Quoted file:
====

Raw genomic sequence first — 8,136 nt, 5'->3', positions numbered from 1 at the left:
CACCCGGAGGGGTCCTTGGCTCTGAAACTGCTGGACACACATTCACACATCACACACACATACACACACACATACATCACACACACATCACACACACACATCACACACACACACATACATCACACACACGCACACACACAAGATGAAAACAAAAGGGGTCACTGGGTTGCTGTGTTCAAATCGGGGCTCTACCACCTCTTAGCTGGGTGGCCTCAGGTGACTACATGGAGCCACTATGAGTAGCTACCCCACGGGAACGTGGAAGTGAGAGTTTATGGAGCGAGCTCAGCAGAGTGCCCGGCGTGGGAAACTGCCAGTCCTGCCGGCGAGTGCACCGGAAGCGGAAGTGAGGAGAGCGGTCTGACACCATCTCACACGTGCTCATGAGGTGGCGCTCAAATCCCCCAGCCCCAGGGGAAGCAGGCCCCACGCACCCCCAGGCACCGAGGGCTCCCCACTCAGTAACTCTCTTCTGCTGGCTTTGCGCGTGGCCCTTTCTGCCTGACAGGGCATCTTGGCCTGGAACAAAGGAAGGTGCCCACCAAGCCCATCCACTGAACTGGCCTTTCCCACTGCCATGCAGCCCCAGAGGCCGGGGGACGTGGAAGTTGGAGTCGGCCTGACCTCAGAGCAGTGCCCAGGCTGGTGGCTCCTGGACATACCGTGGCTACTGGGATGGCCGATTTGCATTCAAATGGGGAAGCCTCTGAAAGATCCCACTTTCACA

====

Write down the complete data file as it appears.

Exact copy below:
Raw genomic sequence first — 8,136 nt, 5'->3', positions numbered from 1 at the left:
CACCCGGAGGGGTCCTTGGCTCTGAAACTGCTGGACACACATTCACACATCACACACACATACACACACACATACATCACACACACATCACACACACACATCACACACACACACATACATCACACACACGCACACACACAAGATGAAAACAAAAGGGGTCACTGGGTTGCTGTGTTCAAATCGGGGCTCTACCACCTCTTAGCTGGGTGGCCTCAGGTGACTACATGGAGCCACTATGAGTAGCTACCCCACGGGAACGTGGAAGTGAGAGTTTATGGAGCGAGCTCAGCAGAGTGCCCGGCGTGGGAAACTGCCAGTCCTGCCGGCGAGTGCACCGGAAGCGGAAGTGAGGAGAGCGGTCTGACACCATCTCACACGTGCTCATGAGGTGGCGCTCAAATCCCCCAGCCCCAGGGGAAGCAGGCCCCACGCACCCCCAGGCACCGAGGGCTCCCCACTCAGTAACTCTCTTCTGCTGGCTTTGCGCGTGGCCCTTTCTGCCTGACAGGGCATCTTGGCCTGGAACAAAGGAAGGTGCCCACCAAGCCCATCCACTGAACTGGCCTTTCCCACTGCCATGCAGCCCCAGAGGCCGGGGGACGTGGAAGTTGGAGTCGGCCTGACCTCAGAGCAGTGCCCAGGCTGGTGGCTCCTGGACATACCGTGGCTACTGGGATGGCCGATTTGCATTCAAATGGGGAAGCCTCTGAAAGATCCCACTTTCACA